There is no effective vaccine currently available to prevent Lyme disease in humans.
Experts from academia, government, and industry convened at Cold Spring Harbor Laboratory’s Banbury Center to tackle this public health challenge. Now, a new paper published in the October 17 2019 issue of Clinical Infectious Diseases highlights the conference discussions, reiterates the need to stop the infection, and defines a strategy for developing effective vaccines.
“Countermeasures such as vaccines are needed to stem the growing number of cases per year,” said Dr. Steven Schutzer, a senior author on the paper and physician-scientist at Rutgers New Jersey Medical School. “This is extremely important because you can get Lyme disease more than once.”
Lyme disease is caused by Borrelia burgdorferi, a bacterium transmitted through the bite of an infected tick. The only preventative measure currently available to humans is “guidance” for avoiding tick bites. The ineffectiveness of this strategy is suggested by the estimated 300,000 diagnosed cases of Lyme disease that occur annually in the United States, along with more than 100,000 in Europe.
Early diagnosis and treatment can combat the infection, however, if left untreated, the risk increases that the infection can spread to the joints, heart and nervous system. Even those who have been successfully diagnosed and treated can be re-infected if bitten again.
The authors of this new paper used discussions at the Banbury Center meeting to identify the most promising new strategies to counteract infection.
“We can envision the development of hybrid vaccine strategies targeted both to the offending microbe and to its tick carrier to prevent Lyme disease.” said Dr. Maria Gomes-Solecki, lead author of the paper and a researcher at University of Tennessee. “It is a two-prong approach.”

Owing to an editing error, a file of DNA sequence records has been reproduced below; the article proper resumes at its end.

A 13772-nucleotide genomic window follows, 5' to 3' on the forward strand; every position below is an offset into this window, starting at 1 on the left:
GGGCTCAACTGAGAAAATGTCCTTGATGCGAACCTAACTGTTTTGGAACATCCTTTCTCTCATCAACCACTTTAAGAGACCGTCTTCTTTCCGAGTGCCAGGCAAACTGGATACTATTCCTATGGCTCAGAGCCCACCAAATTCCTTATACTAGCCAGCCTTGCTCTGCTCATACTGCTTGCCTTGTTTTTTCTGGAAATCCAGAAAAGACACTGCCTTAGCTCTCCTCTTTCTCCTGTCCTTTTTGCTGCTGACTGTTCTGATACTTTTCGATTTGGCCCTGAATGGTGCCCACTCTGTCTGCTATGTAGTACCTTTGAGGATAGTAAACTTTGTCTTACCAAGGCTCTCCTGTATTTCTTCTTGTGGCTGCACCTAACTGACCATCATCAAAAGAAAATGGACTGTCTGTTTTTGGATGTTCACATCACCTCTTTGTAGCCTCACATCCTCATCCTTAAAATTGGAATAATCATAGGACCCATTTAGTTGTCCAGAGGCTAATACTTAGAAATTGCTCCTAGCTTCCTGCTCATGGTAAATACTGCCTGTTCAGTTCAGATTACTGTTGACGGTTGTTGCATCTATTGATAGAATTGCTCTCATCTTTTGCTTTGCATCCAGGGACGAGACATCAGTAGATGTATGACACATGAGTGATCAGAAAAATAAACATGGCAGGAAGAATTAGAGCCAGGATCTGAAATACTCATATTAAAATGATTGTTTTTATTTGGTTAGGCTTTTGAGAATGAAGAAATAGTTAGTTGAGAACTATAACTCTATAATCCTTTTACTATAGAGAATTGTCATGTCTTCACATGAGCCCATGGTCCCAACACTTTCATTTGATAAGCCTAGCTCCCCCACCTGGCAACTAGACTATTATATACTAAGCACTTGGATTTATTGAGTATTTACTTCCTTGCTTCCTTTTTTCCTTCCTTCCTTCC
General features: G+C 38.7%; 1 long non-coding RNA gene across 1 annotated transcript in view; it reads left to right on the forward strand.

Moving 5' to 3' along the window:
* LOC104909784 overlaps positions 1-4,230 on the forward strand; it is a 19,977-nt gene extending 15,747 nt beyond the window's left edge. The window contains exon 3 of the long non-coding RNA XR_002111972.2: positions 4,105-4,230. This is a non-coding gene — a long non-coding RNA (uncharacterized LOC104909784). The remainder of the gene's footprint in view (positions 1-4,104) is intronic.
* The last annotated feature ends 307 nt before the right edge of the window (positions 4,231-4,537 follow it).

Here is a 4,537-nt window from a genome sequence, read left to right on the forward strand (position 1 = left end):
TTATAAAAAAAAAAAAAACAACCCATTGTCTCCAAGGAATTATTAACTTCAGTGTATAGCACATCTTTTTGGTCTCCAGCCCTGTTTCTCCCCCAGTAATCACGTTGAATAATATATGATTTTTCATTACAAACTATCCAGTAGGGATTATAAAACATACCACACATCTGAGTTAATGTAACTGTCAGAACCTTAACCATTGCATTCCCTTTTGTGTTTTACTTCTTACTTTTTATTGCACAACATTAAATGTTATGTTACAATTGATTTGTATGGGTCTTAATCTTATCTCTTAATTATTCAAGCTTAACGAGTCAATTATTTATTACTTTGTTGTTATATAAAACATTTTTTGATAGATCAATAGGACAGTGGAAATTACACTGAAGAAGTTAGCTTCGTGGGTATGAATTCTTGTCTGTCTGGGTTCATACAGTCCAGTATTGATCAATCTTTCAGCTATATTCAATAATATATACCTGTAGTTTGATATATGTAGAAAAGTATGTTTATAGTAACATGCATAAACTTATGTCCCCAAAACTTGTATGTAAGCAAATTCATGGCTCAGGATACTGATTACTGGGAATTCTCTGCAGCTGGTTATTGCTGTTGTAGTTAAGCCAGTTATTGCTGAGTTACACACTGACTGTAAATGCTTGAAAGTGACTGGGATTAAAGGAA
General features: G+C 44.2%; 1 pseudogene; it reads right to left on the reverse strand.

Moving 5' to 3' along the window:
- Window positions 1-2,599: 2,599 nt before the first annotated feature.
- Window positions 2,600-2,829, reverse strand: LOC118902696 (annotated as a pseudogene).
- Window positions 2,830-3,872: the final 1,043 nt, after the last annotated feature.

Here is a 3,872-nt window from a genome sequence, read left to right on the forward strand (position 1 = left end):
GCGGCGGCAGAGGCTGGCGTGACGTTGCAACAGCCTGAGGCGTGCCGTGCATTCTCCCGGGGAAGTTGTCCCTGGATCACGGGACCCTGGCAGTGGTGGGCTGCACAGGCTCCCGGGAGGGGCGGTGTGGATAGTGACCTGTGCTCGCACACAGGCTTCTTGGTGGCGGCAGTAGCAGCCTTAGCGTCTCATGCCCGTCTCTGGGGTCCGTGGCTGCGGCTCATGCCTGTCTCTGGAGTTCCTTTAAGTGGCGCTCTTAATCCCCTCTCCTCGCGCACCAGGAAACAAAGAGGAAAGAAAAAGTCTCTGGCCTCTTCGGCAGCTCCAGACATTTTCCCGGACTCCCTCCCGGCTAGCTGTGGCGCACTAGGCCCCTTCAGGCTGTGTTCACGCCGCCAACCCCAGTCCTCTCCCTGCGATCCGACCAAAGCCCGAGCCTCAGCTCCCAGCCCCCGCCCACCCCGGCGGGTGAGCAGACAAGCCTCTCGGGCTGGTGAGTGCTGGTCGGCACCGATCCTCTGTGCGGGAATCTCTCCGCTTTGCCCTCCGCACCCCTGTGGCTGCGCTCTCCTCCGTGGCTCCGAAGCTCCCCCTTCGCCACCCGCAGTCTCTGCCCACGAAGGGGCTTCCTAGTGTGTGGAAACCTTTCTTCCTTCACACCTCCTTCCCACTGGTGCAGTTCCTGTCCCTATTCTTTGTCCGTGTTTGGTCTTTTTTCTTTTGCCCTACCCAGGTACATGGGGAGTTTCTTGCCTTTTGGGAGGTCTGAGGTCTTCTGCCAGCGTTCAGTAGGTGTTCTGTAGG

In addition to describing new scientific approaches, the authors consider the societal implications of a new vaccine. “Lyme disease vaccination is an individual’s personal choice,” the authors note. “The concept of personal immunization against a non-contagious disease versus widespread vaccination to prevent the spread of a contagious infection should be part of public education and discussion.”
Dr. Rebecca Leshan, Executive Director of the Banbury Center, notes that a prior meeting on improved diagnostics has already had major effects, with FDA approval of a number of tests that bring clarity to the field. Outcomes from the most recent meetings, she said, continue to set the right course of action.
“Lyme disease has been a recurring topic for our meetings, and we’re now seeing significant outcomes from those discussions,” she said. “I expect the concepts laid out in the current paper will also have a real impact and help people at risk for Lyme disease.”
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